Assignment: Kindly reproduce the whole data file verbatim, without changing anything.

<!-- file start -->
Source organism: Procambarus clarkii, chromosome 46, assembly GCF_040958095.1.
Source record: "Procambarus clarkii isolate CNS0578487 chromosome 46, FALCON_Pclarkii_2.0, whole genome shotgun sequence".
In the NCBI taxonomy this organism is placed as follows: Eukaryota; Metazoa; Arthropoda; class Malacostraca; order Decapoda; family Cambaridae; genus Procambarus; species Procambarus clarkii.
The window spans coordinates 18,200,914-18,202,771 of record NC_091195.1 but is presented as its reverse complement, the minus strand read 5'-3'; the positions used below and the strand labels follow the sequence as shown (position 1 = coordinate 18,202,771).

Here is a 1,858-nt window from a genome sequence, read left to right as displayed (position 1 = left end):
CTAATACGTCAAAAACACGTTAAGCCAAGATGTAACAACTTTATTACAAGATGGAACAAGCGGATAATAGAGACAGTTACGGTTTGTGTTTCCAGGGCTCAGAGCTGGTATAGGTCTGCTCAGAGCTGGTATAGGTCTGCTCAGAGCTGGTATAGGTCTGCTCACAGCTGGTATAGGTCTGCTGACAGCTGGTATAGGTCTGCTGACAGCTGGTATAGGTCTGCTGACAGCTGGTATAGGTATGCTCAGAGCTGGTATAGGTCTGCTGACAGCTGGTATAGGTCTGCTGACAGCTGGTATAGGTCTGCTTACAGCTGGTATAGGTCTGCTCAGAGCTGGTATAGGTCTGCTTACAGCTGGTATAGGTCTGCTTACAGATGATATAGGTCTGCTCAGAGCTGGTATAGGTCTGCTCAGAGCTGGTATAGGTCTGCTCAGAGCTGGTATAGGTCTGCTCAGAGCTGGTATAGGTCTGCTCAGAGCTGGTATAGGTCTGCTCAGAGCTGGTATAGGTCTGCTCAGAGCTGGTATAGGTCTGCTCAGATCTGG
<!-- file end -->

Source organism: Procambarus clarkii, chromosome 46, assembly GCF_040958095.1.
Source record: "Procambarus clarkii isolate CNS0578487 chromosome 46, FALCON_Pclarkii_2.0, whole genome shotgun sequence".
In the NCBI taxonomy this organism is placed as follows: Eukaryota; Metazoa; Arthropoda; class Malacostraca; order Decapoda; family Cambaridae; genus Procambarus; species Procambarus clarkii.
The window spans coordinates 18,200,914-18,202,771 of record NC_091195.1 but is presented as its reverse complement, the minus strand read 5'-3'; the positions used below and the strand labels follow the sequence as shown (position 1 = coordinate 18,202,771).

Here is a 1,858-nt window from a genome sequence, read left to right as displayed (position 1 = left end):
CTAATACGTCAAAAACACGTTAAGCCAAGATGTAACAACTTTATTACAAGATGGAACAAGCGGATAATAGAGACAGTTACGGTTTGTGTTTCCAGGGCTCAGAGCTGGTATAGGTCTGCTCAGAGCTGGTATAGGTCTGCTCAGAGCTGGTATAGGTCTGCTCACAGCTGGTATAGGTCTGCTGACAGCTGGTATAGGTCTGCTGACAGCTGGTATAGGTCTGCTGACAGCTGGTATAGGTATGCTCAGAGCTGGTATAGGTCTGCTGACAGCTGGTATAGGTCTGCTGACAGCTGGTATAGGTCTGCTTACAGCTGGTATAGGTCTGCTCAGAGCTGGTATAGGTCTGCTTACAGCTGGTATAGGTCTGCTTACAGATGATATAGGTCTGCTCAGAGCTGGTATAGGTCTGCTCAGAGCTGGTATAGGTCTGCTCAGAGCTGGTATAGGTCTGCTCAGAGCTGGTATAGGTCTGCTCAGAGCTGGTATAGGTCTGCTCAGAGCTGGTATAGGTCTGCTCAGAGCTGGTATAGGTCTGCTCAGATCTGG